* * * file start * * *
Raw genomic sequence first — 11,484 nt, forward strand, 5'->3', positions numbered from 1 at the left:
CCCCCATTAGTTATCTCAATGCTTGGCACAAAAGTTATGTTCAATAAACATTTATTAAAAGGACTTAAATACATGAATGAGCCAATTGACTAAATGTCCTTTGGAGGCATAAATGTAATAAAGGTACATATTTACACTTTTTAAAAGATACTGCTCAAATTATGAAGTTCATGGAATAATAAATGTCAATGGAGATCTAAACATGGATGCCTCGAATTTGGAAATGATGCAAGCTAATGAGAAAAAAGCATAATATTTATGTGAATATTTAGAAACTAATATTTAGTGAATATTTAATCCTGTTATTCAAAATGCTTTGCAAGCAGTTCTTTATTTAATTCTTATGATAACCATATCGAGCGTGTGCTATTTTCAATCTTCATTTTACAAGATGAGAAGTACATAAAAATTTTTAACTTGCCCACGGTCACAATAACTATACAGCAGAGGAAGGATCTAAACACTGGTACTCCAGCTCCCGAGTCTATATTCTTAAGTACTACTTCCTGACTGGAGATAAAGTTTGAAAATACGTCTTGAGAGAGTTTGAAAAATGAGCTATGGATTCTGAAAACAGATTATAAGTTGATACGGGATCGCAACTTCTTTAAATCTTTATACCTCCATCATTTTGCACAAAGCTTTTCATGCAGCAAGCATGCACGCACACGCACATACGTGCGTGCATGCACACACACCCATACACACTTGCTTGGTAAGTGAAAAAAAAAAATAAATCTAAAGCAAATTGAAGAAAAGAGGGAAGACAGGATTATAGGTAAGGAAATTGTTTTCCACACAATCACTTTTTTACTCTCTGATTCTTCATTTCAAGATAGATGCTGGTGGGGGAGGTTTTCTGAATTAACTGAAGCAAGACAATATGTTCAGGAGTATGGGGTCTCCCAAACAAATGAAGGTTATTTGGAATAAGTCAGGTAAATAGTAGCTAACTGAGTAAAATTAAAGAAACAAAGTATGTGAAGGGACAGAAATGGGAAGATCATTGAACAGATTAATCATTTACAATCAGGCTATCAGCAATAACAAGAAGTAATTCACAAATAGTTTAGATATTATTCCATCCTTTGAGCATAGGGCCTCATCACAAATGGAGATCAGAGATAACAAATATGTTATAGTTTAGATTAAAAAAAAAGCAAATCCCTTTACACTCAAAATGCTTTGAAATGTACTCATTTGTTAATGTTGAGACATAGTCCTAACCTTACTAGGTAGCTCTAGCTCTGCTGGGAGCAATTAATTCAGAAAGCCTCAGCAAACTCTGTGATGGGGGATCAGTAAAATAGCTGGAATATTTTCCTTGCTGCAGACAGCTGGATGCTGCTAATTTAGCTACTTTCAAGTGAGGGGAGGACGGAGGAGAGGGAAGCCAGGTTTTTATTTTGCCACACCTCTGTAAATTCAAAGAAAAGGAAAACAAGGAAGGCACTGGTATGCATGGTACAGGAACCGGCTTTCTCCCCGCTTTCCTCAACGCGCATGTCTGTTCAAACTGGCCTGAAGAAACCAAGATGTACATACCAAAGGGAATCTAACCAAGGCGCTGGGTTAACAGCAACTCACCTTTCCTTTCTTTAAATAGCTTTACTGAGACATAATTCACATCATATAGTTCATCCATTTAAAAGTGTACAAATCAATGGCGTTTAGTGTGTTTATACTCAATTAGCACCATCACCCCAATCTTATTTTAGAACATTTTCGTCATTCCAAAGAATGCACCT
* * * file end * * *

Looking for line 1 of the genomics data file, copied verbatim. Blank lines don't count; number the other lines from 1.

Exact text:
Raw genomic sequence first — 11,484 nt, forward strand, 5'->3', positions numbered from 1 at the left: